State capture of PIC – the Zuptoids show their hand

CAPE TOWN — One giveaway of nefarious agendas is that pious-sounding plotters often sing publicly from different hymn sheets. Another way to keep suspicion healthy is to check out the track records and allegiances of the singers themselves. In what thus seems to be a desperate, potentially time-constrained move to capture one of the richest of State-run entities, the R1,9 trillion-rand Public Investment Corporation, (PIC), its CEO Dan Matjila, is being confronted by known Zuptoids (led by Deputy Finance Minister Sifiso Buthelezi) over the PIC funding of a project linked to an alleged lover. Where does the claim come from? A Gupta-linked website. Buthelezi says the allegations (of State Capture) are unfounded, baseless and causing unnecessary panic over “an internal PIC matter”. What does his spokesman Mayihlome Tshwete say? That the Guptas are a convenient smokescreen to divert attention away from “something else”.  What insiders are saying is that non-other than the Saxonwold Shebeen King, that Zuptoid knight in glowing armour, Brian Molefe, is being groomed to take over. Fedusa and the Public Servants Association are incensed at the prospect of their pension funds being further abused or stolen (witness the funding of Independent Newspapers owner, Dr Iqbal Survé). Whether Matjila stays or goes, it’s a blatant show of Zuptoid hand. – Chris Bateman

By Ana Monteiro and Alastair Reed

(Bloomberg) — Public Investment Corp. Chief Executive Officer Dan Matjila rejected an allegation he misused funds as “spurious” ahead of a board meeting on Friday that could decide his future at the helm of Africa’s biggest money manager.

Johannesburg’s Star newspaper reported Thursday that Matjila has been told by PIC Deputy Chairman Xolani Mkhwanazi to respond to an accusation he used PIC funds to finance a personal project related to someone he is allegedly in a relationship with. Matjila, 55, cut short a trip to the U.S. to be able to attend Friday’s meeting, he said by phone. Pretoria-based PIC, which handles pension funds for South African state workers, has almost 1.9 trillion rand ($145 billion) in assets.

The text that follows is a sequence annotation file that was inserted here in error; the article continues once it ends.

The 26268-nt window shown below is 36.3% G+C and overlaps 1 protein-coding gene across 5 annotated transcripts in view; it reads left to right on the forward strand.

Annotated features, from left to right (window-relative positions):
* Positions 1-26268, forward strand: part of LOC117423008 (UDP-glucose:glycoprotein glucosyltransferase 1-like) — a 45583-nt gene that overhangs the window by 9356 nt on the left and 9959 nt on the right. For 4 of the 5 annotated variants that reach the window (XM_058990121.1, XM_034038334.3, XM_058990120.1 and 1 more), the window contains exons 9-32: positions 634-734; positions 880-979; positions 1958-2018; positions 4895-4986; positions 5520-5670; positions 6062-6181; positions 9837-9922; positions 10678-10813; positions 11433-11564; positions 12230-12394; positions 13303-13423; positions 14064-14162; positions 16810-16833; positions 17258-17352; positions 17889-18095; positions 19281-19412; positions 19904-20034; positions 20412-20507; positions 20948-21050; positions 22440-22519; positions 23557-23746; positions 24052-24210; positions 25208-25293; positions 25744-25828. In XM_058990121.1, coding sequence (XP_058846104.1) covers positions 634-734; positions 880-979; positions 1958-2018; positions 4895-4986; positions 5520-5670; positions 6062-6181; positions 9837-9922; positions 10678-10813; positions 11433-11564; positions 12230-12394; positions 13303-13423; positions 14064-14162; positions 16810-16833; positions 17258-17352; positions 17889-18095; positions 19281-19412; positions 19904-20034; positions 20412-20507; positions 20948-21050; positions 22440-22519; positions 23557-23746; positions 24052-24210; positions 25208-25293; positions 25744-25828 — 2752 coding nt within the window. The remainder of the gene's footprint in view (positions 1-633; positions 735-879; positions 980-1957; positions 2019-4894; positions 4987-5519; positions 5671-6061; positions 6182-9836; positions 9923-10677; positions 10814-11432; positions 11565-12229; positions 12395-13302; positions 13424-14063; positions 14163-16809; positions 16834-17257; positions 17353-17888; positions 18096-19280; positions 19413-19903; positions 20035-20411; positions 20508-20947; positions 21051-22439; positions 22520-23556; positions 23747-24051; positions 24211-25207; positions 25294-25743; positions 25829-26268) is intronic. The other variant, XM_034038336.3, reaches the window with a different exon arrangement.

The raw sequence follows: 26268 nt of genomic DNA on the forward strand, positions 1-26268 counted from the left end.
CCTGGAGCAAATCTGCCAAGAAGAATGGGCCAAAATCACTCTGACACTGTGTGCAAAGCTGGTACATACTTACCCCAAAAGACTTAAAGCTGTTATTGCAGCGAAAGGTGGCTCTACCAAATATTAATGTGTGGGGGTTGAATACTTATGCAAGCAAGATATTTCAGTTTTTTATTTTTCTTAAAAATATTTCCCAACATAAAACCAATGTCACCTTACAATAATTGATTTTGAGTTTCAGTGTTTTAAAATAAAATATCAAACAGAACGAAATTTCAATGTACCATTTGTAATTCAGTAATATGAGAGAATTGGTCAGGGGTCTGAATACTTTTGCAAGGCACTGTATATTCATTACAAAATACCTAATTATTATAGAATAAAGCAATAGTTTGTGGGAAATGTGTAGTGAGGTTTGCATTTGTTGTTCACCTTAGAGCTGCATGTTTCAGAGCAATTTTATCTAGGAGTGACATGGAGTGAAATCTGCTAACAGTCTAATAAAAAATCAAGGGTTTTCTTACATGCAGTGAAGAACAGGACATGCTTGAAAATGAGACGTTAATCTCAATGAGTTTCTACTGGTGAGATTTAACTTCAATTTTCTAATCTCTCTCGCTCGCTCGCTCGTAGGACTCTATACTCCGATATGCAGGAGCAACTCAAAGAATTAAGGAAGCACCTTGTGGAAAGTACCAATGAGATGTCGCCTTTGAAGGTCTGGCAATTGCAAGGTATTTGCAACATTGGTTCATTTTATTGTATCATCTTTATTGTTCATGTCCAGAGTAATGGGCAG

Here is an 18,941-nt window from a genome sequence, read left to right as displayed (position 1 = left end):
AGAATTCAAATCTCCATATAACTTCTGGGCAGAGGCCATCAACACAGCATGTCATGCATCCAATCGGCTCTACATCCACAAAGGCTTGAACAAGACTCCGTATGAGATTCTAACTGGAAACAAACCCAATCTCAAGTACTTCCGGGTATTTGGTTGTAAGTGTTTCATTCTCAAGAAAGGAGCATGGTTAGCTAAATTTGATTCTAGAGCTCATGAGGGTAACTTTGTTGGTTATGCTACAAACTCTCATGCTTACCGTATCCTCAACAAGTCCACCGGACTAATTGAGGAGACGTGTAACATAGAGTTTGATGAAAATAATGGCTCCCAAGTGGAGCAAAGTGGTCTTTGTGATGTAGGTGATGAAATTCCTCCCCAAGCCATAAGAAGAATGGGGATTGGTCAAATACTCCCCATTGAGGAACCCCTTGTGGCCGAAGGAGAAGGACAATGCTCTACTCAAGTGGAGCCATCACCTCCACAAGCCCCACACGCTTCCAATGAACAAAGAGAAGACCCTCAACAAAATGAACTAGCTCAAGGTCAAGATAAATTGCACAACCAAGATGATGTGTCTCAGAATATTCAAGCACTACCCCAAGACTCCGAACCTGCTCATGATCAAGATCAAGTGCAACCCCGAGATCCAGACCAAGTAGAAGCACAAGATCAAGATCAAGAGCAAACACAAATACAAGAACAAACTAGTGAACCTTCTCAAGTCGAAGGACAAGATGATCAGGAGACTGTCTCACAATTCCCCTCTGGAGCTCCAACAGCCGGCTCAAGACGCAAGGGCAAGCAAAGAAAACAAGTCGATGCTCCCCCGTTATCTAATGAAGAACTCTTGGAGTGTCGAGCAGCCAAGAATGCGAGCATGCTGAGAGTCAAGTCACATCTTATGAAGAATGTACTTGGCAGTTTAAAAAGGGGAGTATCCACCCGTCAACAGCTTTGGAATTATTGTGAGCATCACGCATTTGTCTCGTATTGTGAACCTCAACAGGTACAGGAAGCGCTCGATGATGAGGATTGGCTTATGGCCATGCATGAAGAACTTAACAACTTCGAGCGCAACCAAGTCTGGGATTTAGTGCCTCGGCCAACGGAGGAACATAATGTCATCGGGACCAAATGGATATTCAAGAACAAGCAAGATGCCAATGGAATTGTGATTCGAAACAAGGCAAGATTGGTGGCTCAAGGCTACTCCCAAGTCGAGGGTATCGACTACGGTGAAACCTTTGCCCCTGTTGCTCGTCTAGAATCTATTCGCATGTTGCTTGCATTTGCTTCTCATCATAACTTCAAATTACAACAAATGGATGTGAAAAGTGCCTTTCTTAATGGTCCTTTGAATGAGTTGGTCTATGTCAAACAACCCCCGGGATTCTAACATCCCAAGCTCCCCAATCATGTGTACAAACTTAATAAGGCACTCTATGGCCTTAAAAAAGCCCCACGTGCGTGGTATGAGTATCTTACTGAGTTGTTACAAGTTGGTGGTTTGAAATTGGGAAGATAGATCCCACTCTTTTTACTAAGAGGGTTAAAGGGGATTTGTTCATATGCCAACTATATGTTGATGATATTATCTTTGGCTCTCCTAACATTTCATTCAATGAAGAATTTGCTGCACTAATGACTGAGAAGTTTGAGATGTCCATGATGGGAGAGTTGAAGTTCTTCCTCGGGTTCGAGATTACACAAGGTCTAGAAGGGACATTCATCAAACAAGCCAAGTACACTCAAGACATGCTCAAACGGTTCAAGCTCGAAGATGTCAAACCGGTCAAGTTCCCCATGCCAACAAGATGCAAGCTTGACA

Daniel Matjila, chief investment officer of Public Investment Corp., gestures as he speaks during an interview in Johannesburg on August 27, 2014. Photographer: Dean Hutton/Bloomberg

The accusation against Matjila originates from a website said to be connected to the Gupta family, who are friends with President Jacob Zuma and the subject of allegations that they have used the relationship to influence cabinet appointments and state-contract awards, according to the Star. They want Matjila replaced with Brian Molefe, the former CEO of state power utility Eskom Holdings SOC Ltd., the newspaper reported, citing people at the National Treasury that it didn’t identify.

The allegations “lack truth and substance,” the PIC said in an emailed statement. “We challenge the media to provide us with evidence that links any of the members of the PIC board with the Gupta family.”

Molefe is also a former head of the PIC and worked as deputy director general at the Treasury. He is currently legally challenging Eskom after the utility was ordered not to give him a pension payout by Public Enterprises Minister Lynne Brown. Zuma had considered him as a potential finance minister.

“There are no preconceived plans whatsoever to remove” Matjila, Deputy Finance Minister Sfiso Buthelezi, who is chairman of the PIC, said in an emailed statement. “These allegations are unfounded, baseless and are causing unnecessary panic over an internal matter at the PIC. The PIC board has indeed called for a meeting on Friday with the CEO, but this is to discuss and get clarification from him on internal matters.”

The Guptas have been the subject of a raft of South African media stories about their alleged corruption based on a trove of leaked emails. They and Zuma deny any wrongdoing. The saga has encompassed some global companies, with Bell Pottinger LLP, the U.K. public-relations firm, filing for administration this week after a report by the industry body found they had run a racially divisive social-media campaign on behalf of the family.

Matjila, a former maths professor, has led the PIC since December 2014. The money manager has 10 non-executive directors, eight of whom were appointed by former finance ministers Pravin Gordhan and Nhlanhla Nene, who were ousted by Zuma, the PIC said.